Does goal-oriented requirements engineering achieve its goal? (2017)
Building things right is important, but so is building the right thing. There’s plenty of research that suggests that goal-based thinking helps create better requirements, but practitioners don’t appear to be entirely convinced yet. Mavin et al. tried to better understand this gap between academia and industrial practice.
A large-scale empirical study on linguistic antipatterns affecting APIs (2018)
Last week’s summary showed that it’s hard to quantify understandability of code. This week we look at a much simpler problem: the consequences of having bad method names in an API. Aghajani, Nagy, Bavota, and Lanza found that badly named methods have some impact on bugs, but it’s not clear yet why.
Automatically assessing code understandability: How far are we? (2017)
Programmers spend much of their time reading code, so it’s important that it’s easy to understand. It would be nice if we could automatically calculate the understandability of code – unfortunately, Scalabrino et al. discovered that existing metrics aren’t good at predicting code understandability.
Software development waste (2017)
It’s not always easy to eliminate waste in software development, not least because it can be hard to identify. Sedano, Ralph, and Péraire collected well over two years’ worth of data from interviews and observations at Pivotal, and discovered nine types of waste in software development.
Belief & evidence in empirical software engineering (2016)
Programmers can hold very strong beliefs about certain topics. Devanbu, Zimmermann, and Bird conducted a case study on such beliefs at Microsoft, and found that they are mostly based on personal experience rather than empirical evidence, and don’t necessarily correspond with what happens in reality.
How not to structure your database-backed web applications: A study of performance bugs in the wild (2018)
By abstracting away the details of querying databases, Object Relational Mapping (ORM) frameworks allow us to build Web applications efficiently. Sadly, those same abstractions can also prevent them from running efficiently. Yang, Subramaniam, Lu, Yan, and Cheung identified 9 performance anti-patterns and ways to mitigate them.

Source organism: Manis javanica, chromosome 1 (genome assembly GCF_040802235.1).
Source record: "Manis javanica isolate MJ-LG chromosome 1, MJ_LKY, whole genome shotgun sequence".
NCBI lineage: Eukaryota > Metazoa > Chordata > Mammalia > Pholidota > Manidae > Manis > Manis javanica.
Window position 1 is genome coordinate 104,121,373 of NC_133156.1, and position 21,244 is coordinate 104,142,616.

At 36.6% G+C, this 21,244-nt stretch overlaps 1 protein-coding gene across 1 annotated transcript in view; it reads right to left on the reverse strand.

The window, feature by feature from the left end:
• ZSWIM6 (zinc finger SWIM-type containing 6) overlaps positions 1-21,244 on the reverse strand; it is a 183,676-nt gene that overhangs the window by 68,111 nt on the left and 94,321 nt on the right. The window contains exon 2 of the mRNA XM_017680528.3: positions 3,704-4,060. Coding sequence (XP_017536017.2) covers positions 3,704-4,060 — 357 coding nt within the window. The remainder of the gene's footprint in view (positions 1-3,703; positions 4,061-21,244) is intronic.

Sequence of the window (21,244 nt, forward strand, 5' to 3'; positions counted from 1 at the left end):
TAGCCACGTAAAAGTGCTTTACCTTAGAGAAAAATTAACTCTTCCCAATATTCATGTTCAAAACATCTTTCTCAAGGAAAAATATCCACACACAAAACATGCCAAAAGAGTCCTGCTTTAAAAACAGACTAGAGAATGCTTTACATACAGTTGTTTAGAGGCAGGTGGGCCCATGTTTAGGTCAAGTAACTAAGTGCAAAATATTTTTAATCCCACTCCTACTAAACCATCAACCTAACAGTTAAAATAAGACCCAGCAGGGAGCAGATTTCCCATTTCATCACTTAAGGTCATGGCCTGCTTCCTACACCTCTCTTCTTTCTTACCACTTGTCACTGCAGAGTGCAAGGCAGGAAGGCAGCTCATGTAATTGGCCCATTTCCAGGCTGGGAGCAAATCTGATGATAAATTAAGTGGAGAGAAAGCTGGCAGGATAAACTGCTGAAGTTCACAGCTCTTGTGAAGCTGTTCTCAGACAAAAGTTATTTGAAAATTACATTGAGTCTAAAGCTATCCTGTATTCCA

Do you remember this source code? (2018)
Developers occasionally get questions about code that they have written. Such questions are not always easy to answer, especially if that code was written a long time ago. Krüger, Wiemann, Fenske, Saake, and Leich used an online survey to study how developers lose familiarity with “their” source code over time.
Enhancing person-job fit for talent recruitment: An ability-aware neural network approach (2018)
Person-job fit is the extent to which a candidate is well-suited for a position. Determining this person-job fit is currently a laborious task. Qin et al. introduce a novel approach that uses neural networks to automatically guess the person-job fit based on information extracted from job postings, resumes, and previously filled vacancies.
An industrial evaluation of unit test generation: Finding real faults in a financial application (2017)
Writing tests isn’t something that many developers enjoy, and clients generally don’t like spending money on testing either. Could we try to automate it? Almasi, Hemmati, Fraser, Arcuri, and Benefelds compared two unit test generation tools for Java, and conclude that while they do work, you’ll still have to write tests manually for now.
Online job search: Study of users’ search behavior using search engine query logs (2018)
This week’s paper by Mansouri, Zahedi, Campos, and Farhoodi shows how job seekers use search engines to find new jobs.
We don’t need another hero? The impact of “heroes” in software development (2018)
Hero developers are often thought to be bad for software projects, due to their tendency to write code on their own without collaborating with team members. This paper by Agrawal, Rahman, Krishna, Sobran, and Menzies attemps to debunk that myth, but also leaves the most important question unanswered.
Rethinking thinking aloud: A comparison of three think-aloud protocols (2018)
Think-aloud is one of the most popular methods used to evaluate usability of websites and other types of systems. Various think-aloud methods exist. Alhadreti and Mayhew compared three of them – concurrent, retrospective, and hybrid think-aloud — and found that one clearly outperforms the other two.